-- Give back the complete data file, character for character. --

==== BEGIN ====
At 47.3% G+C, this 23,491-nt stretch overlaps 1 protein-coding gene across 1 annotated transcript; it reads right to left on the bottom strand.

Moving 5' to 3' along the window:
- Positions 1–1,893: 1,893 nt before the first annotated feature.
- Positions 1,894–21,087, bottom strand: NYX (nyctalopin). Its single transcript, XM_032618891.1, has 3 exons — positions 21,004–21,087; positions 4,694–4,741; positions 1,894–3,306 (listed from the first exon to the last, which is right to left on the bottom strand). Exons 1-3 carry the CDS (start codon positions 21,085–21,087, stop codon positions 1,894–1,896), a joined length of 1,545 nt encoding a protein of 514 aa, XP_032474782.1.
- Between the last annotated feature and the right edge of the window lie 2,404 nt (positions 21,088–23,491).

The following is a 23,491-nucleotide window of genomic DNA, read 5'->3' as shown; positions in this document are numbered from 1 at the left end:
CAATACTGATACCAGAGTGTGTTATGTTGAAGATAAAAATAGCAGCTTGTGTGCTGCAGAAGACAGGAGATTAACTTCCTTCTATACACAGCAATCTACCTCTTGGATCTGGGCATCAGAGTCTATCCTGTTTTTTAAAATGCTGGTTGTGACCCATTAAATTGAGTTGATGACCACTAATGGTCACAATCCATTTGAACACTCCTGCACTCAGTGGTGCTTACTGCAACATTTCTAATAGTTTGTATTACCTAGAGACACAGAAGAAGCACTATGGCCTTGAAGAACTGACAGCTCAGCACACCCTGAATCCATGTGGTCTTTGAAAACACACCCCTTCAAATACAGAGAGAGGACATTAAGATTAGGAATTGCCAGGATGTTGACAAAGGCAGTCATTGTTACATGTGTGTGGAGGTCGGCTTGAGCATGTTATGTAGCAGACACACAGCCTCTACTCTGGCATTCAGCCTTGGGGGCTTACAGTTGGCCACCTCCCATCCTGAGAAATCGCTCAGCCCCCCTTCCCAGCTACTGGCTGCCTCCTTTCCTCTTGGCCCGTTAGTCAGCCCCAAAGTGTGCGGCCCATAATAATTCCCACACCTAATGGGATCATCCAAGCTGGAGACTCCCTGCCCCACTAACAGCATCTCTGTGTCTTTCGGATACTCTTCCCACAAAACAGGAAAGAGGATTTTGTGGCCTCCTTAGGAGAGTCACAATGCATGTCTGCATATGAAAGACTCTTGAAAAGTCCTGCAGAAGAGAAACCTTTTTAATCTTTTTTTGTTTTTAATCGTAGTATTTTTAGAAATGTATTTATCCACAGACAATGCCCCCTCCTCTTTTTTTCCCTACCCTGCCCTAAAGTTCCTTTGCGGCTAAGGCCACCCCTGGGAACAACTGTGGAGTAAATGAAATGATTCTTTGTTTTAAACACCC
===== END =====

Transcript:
At 47.3% G+C, this 23,491-nt stretch overlaps 1 protein-coding gene across 1 annotated transcript; it reads right to left on the bottom strand.

Moving 5' to 3' along the window:
- Positions 1–1,893: 1,893 nt before the first annotated feature.
- Positions 1,894–21,087, bottom strand: NYX (nyctalopin). Its single transcript, XM_032618891.1, has 3 exons — positions 21,004–21,087; positions 4,694–4,741; positions 1,894–3,306 (listed from the first exon to the last, which is right to left on the bottom strand). Exons 1-3 carry the CDS (start codon positions 21,085–21,087, stop codon positions 1,894–1,896), a joined length of 1,545 nt encoding a protein of 514 aa, XP_032474782.1.
- Between the last annotated feature and the right edge of the window lie 2,404 nt (positions 21,088–23,491).

The following is a 23,491-nucleotide window of genomic DNA, read 5'->3' as shown; positions in this document are numbered from 1 at the left end:
CAATACTGATACCAGAGTGTGTTATGTTGAAGATAAAAATAGCAGCTTGTGTGCTGCAGAAGACAGGAGATTAACTTCCTTCTATACACAGCAATCTACCTCTTGGATCTGGGCATCAGAGTCTATCCTGTTTTTTAAAATGCTGGTTGTGACCCATTAAATTGAGTTGATGACCACTAATGGTCACAATCCATTTGAACACTCCTGCACTCAGTGGTGCTTACTGCAACATTTCTAATAGTTTGTATTACCTAGAGACACAGAAGAAGCACTATGGCCTTGAAGAACTGACAGCTCAGCACACCCTGAATCCATGTGGTCTTTGAAAACACACCCCTTCAAATACAGAGAGAGGACATTAAGATTAGGAATTGCCAGGATGTTGACAAAGGCAGTCATTGTTACATGTGTGTGGAGGTCGGCTTGAGCATGTTATGTAGCAGACACACAGCCTCTACTCTGGCATTCAGCCTTGGGGGCTTACAGTTGGCCACCTCCCATCCTGAGAAATCGCTCAGCCCCCCTTCCCAGCTACTGGCTGCCTCCTTTCCTCTTGGCCCGTTAGTCAGCCCCAAAGTGTGCGGCCCATAATAATTCCCACACCTAATGGGATCATCCAAGCTGGAGACTCCCTGCCCCACTAACAGCATCTCTGTGTCTTTCGGATACTCTTCCCACAAAACAGGAAAGAGGATTTTGTGGCCTCCTTAGGAGAGTCACAATGCATGTCTGCATATGAAAGACTCTTGAAAAGTCCTGCAGAAGAGAAACCTTTTTAATCTTTTTTTGTTTTTAATCGTAGTATTTTTAGAAATGTATTTATCCACAGACAATGCCCCCTCCTCTTTTTTTCCCTACCCTGCCCTAAAGTTCCTTTGCGGCTAAGGCCACCCCTGGGAACAACTGTGGAGTAAATGAAATGATTCTTTGTTTTAAACACCC